North Suburban HAMMOND ORGAN Society

The secret to the success of the condenser microphone is the special preamplifier which is included right inside the microphone case, and which not only amplifies the tiny signal from the microphone capsule assembly but also delivers the signal at a much lower impedance which is compatible with most standard microphone cables. This low impedance amplified signal can travel perfectly well through long microphone cables without any significant quality losses. The distance between the actual microphone capsule and the input to the preamp is usually not over two inches, and the capsule signal never travels a greater distance than that. In fact it never even leaves the inside of the microphone case.

condenser microphone built-in preamp

Figure 9. A microphone preamplifier installed inside the case of the condenser mic shown in figure eight on the previous page. It greatly increases the level of the minute signal from the microphone capsule and also changes the impedance to be compatible with standard microphone cable hookups.

Because condenser microphones need to have the polarizing voltage applied to the microphone capsule and because they also contain the necessary preamplifier, these microphones need a source of DC power. There are two ways that this is done. One way is to include a battery compartment in the microphone, and the second way, which is usually the preferred method, is to supply phantom power for the condenser microphones along the same cables that convey the microphone signals out of the mics. Phantom power is generally (but not exclusively) standardized at 48 volts DC. It is usually supplied from either the mixers or the multi-track recorders to which the microphones are connected.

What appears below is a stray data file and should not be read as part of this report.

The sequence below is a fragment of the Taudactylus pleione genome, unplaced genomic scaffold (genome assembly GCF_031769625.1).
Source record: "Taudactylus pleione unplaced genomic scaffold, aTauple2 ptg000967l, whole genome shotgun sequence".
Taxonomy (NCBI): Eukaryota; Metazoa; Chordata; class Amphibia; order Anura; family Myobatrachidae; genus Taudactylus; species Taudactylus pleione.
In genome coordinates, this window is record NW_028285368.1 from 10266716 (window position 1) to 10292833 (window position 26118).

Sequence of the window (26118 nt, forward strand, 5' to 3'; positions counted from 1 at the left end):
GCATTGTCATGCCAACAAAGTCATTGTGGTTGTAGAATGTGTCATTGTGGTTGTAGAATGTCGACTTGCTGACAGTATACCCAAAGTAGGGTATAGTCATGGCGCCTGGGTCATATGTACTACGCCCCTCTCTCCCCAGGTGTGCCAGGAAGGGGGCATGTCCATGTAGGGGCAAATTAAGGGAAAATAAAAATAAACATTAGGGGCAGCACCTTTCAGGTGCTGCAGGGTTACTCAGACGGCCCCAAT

The application of phantom power to a condenser mic over the same wires that carry the microphone signal to the device that the mic is connected to is one of the many examples in modern electronic equipment where direct current and alternating current coexist in the same circuitry and travel over the same wires.

The fact that these microphones are generally connected to mixers or to multi-track recorders is [my opinion] somewhat of a tacit implication that such mics are generally intended for professional music or recording situations as opposed to casual home recording. Figure nine presents the mic preamp in a condenser microphone with its casing removed. This clearly shows the preamplifier which is an integral part of the complete microphone. The microphone in figure eight on the previous page, and also on this page is designed to be powered by 48 volt DC from whatever device the mic is connected.

Some condenser microphones are known as electret mics. In a sense, an electret material is like a permanent magnet in that an initial charge is placed on the electret element during manufacture, and it remains there indefinitely. The word electret is a combination of electrostatic and magnet. Other condenser mics get their charging voltage from the phantom power supply. But in either instance, whether a condenser mic capsule uses the electret principle or whether it gets the charge externally, all condenser mics need DC power for the internal preamps, and thus all of them either require a built-in battery compartment or a connection to phantom power regardless of the capsule design.


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